Right now, information is the most valuable asset in infrastructure, and a new concept is shaping the way we use that data to unlock enhanced social, economic and environmental outcomes: digital twins. The fundamental concept of digital twins is a digital representation of a physical asset, process or system that connects with its physical counterpart in real time, to enable making better decisions to optimise performance and value throughout the asset lifecycle.
The vision of the potential value of digital twins is grand, as we can now imagine connecting digital twins with other digital twins to generate an ecosystem of digital twins, looking very much as the digital representation of a city. According to the World Bank, by 2050 nearly seven in 10 people will live in cities, which already account for two-thirds of global energy consumption and more than 70% of greenhouse gas emissions. Therefore, having real time digital representation of cities systems that allow us to understand how they interact would give us the insights to make more informed decisions on the use and design of infrastructure networks and assets, hence increasing city’s infrastructure resilience and sustainability.
In the UK the proposed National Digital Twin has been cited by the National Infrastructure Commission as having the potential to unlock an additional £7 billion per year of benefits across the UK infrastructure sector. Similar international bodies are also identifying digital twins as a key component of their own digital transformation agenda.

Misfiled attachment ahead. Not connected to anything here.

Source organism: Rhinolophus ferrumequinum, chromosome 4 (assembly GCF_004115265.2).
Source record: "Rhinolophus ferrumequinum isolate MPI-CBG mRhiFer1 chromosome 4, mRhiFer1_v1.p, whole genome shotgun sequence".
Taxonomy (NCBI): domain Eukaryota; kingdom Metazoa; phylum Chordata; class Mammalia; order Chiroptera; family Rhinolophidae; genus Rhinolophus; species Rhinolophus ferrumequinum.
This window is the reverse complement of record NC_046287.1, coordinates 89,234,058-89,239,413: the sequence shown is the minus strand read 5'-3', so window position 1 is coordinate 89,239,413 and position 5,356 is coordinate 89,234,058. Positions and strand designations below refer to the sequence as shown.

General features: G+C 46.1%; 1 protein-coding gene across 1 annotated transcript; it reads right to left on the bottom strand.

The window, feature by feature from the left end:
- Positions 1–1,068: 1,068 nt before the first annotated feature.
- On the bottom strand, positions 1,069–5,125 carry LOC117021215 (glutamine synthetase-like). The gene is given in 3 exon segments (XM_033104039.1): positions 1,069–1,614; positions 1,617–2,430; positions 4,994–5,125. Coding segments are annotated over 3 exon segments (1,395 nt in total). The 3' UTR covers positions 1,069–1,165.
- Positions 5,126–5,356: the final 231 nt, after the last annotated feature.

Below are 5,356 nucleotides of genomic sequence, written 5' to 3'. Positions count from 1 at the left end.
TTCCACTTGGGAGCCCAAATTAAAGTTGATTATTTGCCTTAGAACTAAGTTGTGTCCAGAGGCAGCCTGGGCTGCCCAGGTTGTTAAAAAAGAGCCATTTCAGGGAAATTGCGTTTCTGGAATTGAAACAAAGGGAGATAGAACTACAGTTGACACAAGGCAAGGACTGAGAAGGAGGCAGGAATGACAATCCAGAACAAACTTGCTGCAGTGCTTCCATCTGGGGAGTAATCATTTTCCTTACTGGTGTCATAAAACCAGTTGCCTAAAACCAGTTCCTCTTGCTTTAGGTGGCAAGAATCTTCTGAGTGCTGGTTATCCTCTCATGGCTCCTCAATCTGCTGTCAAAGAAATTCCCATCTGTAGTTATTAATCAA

Governments around the world are beginning to wake up and accelerate the untapped potential of technology, digital transformation, digital twins and smart cities to accelerate real and sustainable development, that could shape our world for generations.
From my experience working with governments in developing countries in their National BIM transformation programmes, I have seen first-hand that digital transformation is not only about technology. At the heart of digital transformation is information, innovation, people, processes, technology and culture. Organizations that commit to digital transformation must have a clear strategy and roadmap of priority activities across different enablers. To then drive the strategy across the wider organization to change and improve the way the business operates and interacts with their value chain and customers. Digital transformation should take everyone on the journey and change behaviours beyond the IT department, improving the way people approach problems, learn new skills, communicate and collaborate. People and the right leadership are key to enable new ways of working and driving change.
Looking ahead, now more than ever as a society and as an industry we need to connect across silos, enabling wide-reaching collaboration both within organisations and with external partners to build our way out of the crisis and to seize this opportunity to build back better. And above all, we should not forget that all starts and ends with people – Infrastructure connects people and creates opportunities that benefit society.
To continue the conversation join the webinar ‘Talking Digital: Building Smart Sustainable Futures’ on 27th January.